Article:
A Dip Into The Sorgeto Hot Springs

by | Mar 19, 2014 | Italy | 0 comments

As mentioned in a previous post, Ischia was where I first had the opportunity to soak myself in a volcanic hot spring. Earlier that evening, seven of us had crammed ourselves into a tiny mini van that managed to squeeze itself at a ridiculously fast pace in and out of the narrow alleys. After a huge Italian meal with new friends, we all made our way to Sorgeto Bay at the suggestion of our hostel staff. To reach the beach itself, you need to walk down about 200 steep, stone steps. If you are coming with somebody who cannot make the trek up or down these steps, you can also reach the springs by water taxi during the day.

The Sorgeto Springs are comprised of a number of different thermal pools, each one fluctuating in water temperature due to the natural heating of Ischia’s volcanic activity. Once we had stripped down to our bathing suits, we tiptoed carefully into the water, the smooth stones of the hot spring floor slippery beneath our feet. Luckily for us, we had the entire springs to ourselves and, at 2AM, the water is still comfortingly warm, with the odd areas of cold and scorching hot. If you come during the day, be sure to note the signs warning you where not to venture because some areas of the spring are inaccessible due to the overwhelming temperatures. It’s been said that some people even bring eggs to boil in the hottest areas of the springs!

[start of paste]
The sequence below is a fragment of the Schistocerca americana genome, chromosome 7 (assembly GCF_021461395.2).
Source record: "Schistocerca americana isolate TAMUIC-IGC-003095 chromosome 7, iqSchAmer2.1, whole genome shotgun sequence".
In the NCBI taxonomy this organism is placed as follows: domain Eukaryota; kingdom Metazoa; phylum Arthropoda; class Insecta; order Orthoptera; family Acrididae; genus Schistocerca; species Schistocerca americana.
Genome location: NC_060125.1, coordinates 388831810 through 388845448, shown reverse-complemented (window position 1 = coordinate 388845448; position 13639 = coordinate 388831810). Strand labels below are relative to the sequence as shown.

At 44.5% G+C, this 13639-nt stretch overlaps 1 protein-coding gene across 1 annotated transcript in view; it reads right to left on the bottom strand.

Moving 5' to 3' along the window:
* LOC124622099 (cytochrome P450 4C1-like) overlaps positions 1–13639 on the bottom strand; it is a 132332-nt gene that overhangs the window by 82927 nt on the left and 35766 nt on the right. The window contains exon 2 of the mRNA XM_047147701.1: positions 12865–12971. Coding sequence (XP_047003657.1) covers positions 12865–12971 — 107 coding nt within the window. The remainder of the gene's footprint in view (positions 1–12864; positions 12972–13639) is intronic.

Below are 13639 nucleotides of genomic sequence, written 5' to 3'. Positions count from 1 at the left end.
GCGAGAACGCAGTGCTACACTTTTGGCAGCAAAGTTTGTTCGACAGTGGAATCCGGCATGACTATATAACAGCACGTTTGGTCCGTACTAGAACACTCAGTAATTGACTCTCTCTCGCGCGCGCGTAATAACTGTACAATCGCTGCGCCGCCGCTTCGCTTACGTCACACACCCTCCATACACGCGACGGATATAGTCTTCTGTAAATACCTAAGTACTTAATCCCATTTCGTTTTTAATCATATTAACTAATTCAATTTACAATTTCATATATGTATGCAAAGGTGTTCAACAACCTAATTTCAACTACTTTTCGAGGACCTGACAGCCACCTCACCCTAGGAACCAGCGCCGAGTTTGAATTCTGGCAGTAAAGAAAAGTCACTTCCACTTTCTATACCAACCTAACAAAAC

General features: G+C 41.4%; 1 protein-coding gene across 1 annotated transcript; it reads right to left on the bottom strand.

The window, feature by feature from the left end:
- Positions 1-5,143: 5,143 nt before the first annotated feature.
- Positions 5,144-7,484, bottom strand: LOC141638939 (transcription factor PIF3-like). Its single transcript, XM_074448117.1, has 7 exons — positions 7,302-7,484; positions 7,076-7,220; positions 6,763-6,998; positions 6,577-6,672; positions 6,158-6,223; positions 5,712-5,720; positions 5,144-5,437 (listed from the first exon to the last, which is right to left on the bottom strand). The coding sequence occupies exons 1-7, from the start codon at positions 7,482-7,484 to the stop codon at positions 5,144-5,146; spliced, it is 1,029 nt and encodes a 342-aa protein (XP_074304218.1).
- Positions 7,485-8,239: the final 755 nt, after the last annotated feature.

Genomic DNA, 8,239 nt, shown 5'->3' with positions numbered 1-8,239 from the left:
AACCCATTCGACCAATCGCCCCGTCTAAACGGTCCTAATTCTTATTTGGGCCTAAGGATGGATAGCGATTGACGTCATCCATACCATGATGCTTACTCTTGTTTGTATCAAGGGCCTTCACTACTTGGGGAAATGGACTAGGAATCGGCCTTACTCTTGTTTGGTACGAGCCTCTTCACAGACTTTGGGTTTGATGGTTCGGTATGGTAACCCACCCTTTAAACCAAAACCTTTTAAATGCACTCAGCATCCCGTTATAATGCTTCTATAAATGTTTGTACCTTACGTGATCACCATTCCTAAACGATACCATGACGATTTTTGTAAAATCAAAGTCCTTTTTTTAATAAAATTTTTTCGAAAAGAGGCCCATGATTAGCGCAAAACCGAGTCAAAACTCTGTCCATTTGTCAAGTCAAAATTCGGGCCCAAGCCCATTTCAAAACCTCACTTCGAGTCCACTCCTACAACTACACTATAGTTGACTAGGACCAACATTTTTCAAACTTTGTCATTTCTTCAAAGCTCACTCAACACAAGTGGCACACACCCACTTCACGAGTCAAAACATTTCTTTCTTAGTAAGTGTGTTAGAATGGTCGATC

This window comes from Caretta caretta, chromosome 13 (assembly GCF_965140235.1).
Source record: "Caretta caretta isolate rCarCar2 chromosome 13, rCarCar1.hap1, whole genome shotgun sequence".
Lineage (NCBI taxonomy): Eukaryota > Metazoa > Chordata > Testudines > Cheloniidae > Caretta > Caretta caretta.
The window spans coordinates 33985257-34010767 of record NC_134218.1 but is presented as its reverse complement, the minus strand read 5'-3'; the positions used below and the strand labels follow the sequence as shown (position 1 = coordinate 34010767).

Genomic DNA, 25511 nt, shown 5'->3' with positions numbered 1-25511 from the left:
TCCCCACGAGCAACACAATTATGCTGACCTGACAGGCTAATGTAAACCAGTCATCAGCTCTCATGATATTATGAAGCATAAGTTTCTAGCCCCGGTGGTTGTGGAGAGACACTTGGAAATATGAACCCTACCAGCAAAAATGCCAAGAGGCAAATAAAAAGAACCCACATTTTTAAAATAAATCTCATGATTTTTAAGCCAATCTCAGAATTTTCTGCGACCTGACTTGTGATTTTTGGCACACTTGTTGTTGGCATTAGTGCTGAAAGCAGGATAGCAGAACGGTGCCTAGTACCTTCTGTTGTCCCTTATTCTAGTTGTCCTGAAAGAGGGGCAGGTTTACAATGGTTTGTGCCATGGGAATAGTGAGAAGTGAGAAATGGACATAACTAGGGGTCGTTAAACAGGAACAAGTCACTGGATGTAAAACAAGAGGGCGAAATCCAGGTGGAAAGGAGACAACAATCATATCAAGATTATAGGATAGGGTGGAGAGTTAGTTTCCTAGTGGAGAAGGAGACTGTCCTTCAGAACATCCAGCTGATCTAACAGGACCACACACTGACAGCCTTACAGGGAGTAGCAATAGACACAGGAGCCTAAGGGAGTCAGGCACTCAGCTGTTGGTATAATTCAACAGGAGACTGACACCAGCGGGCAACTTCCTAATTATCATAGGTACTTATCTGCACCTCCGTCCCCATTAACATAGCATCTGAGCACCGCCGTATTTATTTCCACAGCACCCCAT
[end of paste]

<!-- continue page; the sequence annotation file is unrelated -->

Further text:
If you’re seeking a luxurious, spa-like activity, these thermal springs should be at the top of your list. Oh, but there’s one more little tidbit of information that will give you no excuse to miss out — access to the springs is free! So even if you are a penny-pinching backpacker, you can still take advantage of what the springs have to offer. If you ever find yourself on the island, I would highly recommend stopping in to the Sorgeto Hot Springs. I can’t say personally what it is like in the daytime, but I know very well the beauty and fun to be had in the late hours of the night (preferably with some wine!).

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